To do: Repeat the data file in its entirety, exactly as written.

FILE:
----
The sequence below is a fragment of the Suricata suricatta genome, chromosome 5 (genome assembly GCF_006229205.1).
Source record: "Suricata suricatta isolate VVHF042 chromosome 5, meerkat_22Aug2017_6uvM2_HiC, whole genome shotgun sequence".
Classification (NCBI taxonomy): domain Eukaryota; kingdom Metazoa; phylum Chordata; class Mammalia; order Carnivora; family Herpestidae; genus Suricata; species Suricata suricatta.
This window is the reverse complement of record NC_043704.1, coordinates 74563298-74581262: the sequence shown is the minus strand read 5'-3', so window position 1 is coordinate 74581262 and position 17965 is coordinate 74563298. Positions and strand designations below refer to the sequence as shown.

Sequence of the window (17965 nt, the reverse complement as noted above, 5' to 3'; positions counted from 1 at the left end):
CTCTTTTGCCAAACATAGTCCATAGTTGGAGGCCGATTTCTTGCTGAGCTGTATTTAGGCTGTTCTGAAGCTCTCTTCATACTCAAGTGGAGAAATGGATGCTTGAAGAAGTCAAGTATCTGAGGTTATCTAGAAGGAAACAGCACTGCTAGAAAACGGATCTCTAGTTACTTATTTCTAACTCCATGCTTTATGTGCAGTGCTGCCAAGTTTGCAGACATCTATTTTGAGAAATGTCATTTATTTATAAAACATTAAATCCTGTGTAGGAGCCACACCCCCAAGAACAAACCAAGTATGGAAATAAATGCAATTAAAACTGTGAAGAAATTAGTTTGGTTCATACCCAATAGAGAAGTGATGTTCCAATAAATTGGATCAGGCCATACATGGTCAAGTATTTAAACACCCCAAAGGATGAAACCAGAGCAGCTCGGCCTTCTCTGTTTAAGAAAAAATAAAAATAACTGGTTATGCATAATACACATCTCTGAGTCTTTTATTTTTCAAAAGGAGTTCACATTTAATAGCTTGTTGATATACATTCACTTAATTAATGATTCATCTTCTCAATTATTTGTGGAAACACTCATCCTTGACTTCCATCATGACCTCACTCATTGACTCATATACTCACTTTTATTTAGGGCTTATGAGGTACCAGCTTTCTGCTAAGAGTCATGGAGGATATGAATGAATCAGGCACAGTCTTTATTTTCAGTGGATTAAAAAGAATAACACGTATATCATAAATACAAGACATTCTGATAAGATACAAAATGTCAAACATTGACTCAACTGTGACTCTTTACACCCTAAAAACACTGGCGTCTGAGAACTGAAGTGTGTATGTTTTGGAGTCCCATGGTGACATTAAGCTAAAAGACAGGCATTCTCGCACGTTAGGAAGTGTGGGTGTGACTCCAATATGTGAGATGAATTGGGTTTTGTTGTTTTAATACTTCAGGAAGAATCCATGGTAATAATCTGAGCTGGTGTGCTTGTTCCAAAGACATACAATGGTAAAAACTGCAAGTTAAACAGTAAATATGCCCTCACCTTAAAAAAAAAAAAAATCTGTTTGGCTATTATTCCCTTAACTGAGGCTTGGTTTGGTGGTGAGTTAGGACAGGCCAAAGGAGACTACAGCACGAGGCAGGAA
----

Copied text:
The sequence below is a fragment of the Suricata suricatta genome, chromosome 5 (genome assembly GCF_006229205.1).
Source record: "Suricata suricatta isolate VVHF042 chromosome 5, meerkat_22Aug2017_6uvM2_HiC, whole genome shotgun sequence".
Classification (NCBI taxonomy): domain Eukaryota; kingdom Metazoa; phylum Chordata; class Mammalia; order Carnivora; family Herpestidae; genus Suricata; species Suricata suricatta.
This window is the reverse complement of record NC_043704.1, coordinates 74563298-74581262: the sequence shown is the minus strand read 5'-3', so window position 1 is coordinate 74581262 and position 17965 is coordinate 74563298. Positions and strand designations below refer to the sequence as shown.

Sequence of the window (17965 nt, the reverse complement as noted above, 5' to 3'; positions counted from 1 at the left end):
CTCTTTTGCCAAACATAGTCCATAGTTGGAGGCCGATTTCTTGCTGAGCTGTATTTAGGCTGTTCTGAAGCTCTCTTCATACTCAAGTGGAGAAATGGATGCTTGAAGAAGTCAAGTATCTGAGGTTATCTAGAAGGAAACAGCACTGCTAGAAAACGGATCTCTAGTTACTTATTTCTAACTCCATGCTTTATGTGCAGTGCTGCCAAGTTTGCAGACATCTATTTTGAGAAATGTCATTTATTTATAAAACATTAAATCCTGTGTAGGAGCCACACCCCCAAGAACAAACCAAGTATGGAAATAAATGCAATTAAAACTGTGAAGAAATTAGTTTGGTTCATACCCAATAGAGAAGTGATGTTCCAATAAATTGGATCAGGCCATACATGGTCAAGTATTTAAACACCCCAAAGGATGAAACCAGAGCAGCTCGGCCTTCTCTGTTTAAGAAAAAATAAAAATAACTGGTTATGCATAATACACATCTCTGAGTCTTTTATTTTTCAAAAGGAGTTCACATTTAATAGCTTGTTGATATACATTCACTTAATTAATGATTCATCTTCTCAATTATTTGTGGAAACACTCATCCTTGACTTCCATCATGACCTCACTCATTGACTCATATACTCACTTTTATTTAGGGCTTATGAGGTACCAGCTTTCTGCTAAGAGTCATGGAGGATATGAATGAATCAGGCACAGTCTTTATTTTCAGTGGATTAAAAAGAATAACACGTATATCATAAATACAAGACATTCTGATAAGATACAAAATGTCAAACATTGACTCAACTGTGACTCTTTACACCCTAAAAACACTGGCGTCTGAGAACTGAAGTGTGTATGTTTTGGAGTCCCATGGTGACATTAAGCTAAAAGACAGGCATTCTCGCACGTTAGGAAGTGTGGGTGTGACTCCAATATGTGAGATGAATTGGGTTTTGTTGTTTTAATACTTCAGGAAGAATCCATGGTAATAATCTGAGCTGGTGTGCTTGTTCCAAAGACATACAATGGTAAAAACTGCAAGTTAAACAGTAAATATGCCCTCACCTTAAAAAAAAAAAAAATCTGTTTGGCTATTATTCCCTTAACTGAGGCTTGGTTTGGTGGTGAGTTAGGACAGGCCAAAGGAGACTACAGCACGAGGCAGGAA